There is a rather interesting comment in Prof Marc Shapiros “The Limits of Orthodox Theology” on page 68 regarding the concept of incorporeality in Judaism. The comment is rather tongue in cheek in my opinion, but in essence raises a very important question regarding tradition, interpretation of texts and the process of education. It brings to mind Hillels dictum in Pirkei Avot (2:3) ‘Do not make a statement that cannot be easily understood on the ground that it will be understood eventually’. I look forward to your comments. [Bold Text is Mine]
One who believes that God is corporeal by definition denies God’s unity and is even worse than some types of idolater. It is irrelevant whether or not this mistaken belief is unintentional.
Having said this, Maimonides must explain why the Torah used corporeal expressions to refer to God. His answer is striking. Since the masses needed to be instructed in God’s existence but could not conceive of the existence of an incorporeal God, it was necessary for them to be led to this belief in a progressive fashion. First they were taught of the existence of one corporeal God, which was an improvement to believing in many corporeal gods or having no belief. Only following this were they taught about God’s incorporeality. (Maimonides does not tell us if this process was accomplished quickly or took a number of generations). As Howard Kreisel has noted: ‘It follows from Maimonides’ remarks that the Torah deliberately misleads the people in the matter of the corporeality of God… The Torah no choice but to compromise with reality in order to educate the people effectively’
Here we are not dealing with the a population that understood the Bible in a corporeal sense rather than turning to the wise men for guidance. Rather, and this what is so significant, it was the Torah which originally intended the masses to accept God’s corporeality. In other words, it is not merely that the Torah ‘misleeds the people’, but rather the Torah that taught them a heretical doctrine. Of course, it must be emphasized that for an ancient Israelite to believe in God’s corporeality was actually an improvement over his earlier state when he had no belief in God. Only when the ancients advanced beyond this state would they be able to understand that the anthropomorphic expressions in the Torah are to be understood figuratively. If one of the ancients died without having rejected a corporeal conception of God, he would suffer the consequences of his heresy, namely, denial of a share in the world to come. Once again, it must be noted that the spiritual consequences of heresy are not to be viewed as a punishment but rather as a necessary outcome of the world’s metaphysical structure. An incorporeal conception of God is a basic necessity for intellectual perfection at all times and places.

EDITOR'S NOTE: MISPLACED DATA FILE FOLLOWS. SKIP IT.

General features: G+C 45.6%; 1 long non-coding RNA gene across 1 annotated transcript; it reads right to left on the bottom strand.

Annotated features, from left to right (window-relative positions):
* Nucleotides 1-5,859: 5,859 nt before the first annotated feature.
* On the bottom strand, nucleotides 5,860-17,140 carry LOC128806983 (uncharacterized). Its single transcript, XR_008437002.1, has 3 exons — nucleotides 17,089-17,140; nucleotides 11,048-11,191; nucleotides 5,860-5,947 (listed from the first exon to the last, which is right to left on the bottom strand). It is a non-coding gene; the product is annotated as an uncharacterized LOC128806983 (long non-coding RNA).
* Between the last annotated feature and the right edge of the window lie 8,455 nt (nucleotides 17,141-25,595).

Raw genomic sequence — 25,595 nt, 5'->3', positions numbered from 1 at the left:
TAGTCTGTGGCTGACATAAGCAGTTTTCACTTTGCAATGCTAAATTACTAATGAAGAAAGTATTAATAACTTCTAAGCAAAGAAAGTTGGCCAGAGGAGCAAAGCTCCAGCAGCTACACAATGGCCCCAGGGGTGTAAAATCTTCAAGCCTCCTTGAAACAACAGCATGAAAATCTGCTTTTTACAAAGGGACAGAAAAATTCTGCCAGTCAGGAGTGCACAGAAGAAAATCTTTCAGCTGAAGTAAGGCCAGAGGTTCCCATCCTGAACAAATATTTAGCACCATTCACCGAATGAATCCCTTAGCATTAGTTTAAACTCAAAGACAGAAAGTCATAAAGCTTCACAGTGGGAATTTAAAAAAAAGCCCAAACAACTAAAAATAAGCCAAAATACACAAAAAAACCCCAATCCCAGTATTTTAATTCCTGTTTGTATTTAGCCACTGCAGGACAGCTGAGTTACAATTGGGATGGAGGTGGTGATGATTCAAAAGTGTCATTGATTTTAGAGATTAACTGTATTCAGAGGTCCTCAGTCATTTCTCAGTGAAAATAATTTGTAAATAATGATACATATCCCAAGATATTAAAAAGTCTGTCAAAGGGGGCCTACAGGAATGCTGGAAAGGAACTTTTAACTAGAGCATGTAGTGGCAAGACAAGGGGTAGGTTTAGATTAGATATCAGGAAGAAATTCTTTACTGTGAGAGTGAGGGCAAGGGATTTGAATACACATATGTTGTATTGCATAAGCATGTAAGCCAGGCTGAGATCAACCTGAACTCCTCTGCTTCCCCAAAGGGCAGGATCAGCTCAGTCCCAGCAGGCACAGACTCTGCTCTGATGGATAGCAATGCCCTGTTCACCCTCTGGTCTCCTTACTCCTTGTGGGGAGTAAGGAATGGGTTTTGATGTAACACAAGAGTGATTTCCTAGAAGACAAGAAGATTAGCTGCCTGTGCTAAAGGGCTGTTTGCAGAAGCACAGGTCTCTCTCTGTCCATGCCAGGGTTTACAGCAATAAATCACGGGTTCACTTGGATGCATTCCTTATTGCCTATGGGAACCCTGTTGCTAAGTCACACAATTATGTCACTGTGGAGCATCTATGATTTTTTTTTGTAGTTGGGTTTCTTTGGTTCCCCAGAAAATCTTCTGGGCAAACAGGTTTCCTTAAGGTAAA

R’David Guttmann wrote a very thoughtful comment in response to the above post. I have therefore included it in its entirety below. Not sure about the last line though “Shabbat Shalom and I hope you have a tylenol at hand to treat the headache.” [Care to explain R'David...?]
Rambam in MN 1:35 reads as follows: That God is incorporeal, that He cannot be compared with His creatures, that He is not subject to external influence; these are things which must be explained to every one according to his capacity, and they must be taught by way of tradition to children and women, to the stupid and ignorant, as they are taught that God is One, that He is eternal, and that He alone is to be worshipped. …When persons have received this doctrine, and have been trained in this belief, and are in consequence at a loss to reconcile it with the writings of the Prophets, the meaning of the latter must be made clear and explained to them by pointing out the homonymity and the figurative application of certain terms discussed in this part of the work. Their belief in the unity of God and in the words of the Prophets will then be a true and perfect belief.
Torah is not teaching falsehoods God forbid. It is by contrasting what one has to believe with what is written one realizes that the written word must be interpreted. That is because:
"The Torah speaks according to the language of man," that is to say, expressions, which can easily be comprehended and understood by all, are applied to the Creator. Hence the description of God by attributes implying corporeality, in order to express His existence: because the multitude of people do not easily conceive existence unless in connection with a body, and that which is not a body nor connected with a body has for them no existence. (MN 1:26).
However when we talk about concepts:
There may thus be a man who after having earnestly devoted many years to the pursuit of one science, and to the true understanding of its principles, till he is fully convinced of its truths, has obtained as the sole result of this study the conviction that a certain quality must be negatived in reference to God, and the capacity of demonstrating that it is impossible to apply it to Him. (1:59)
In other words the process is to first learn that God is incorporeal and when confronted with the written text that says otherwise, one realizes that it is so that existence can be instilled. Being the word of God cannot lie he discovers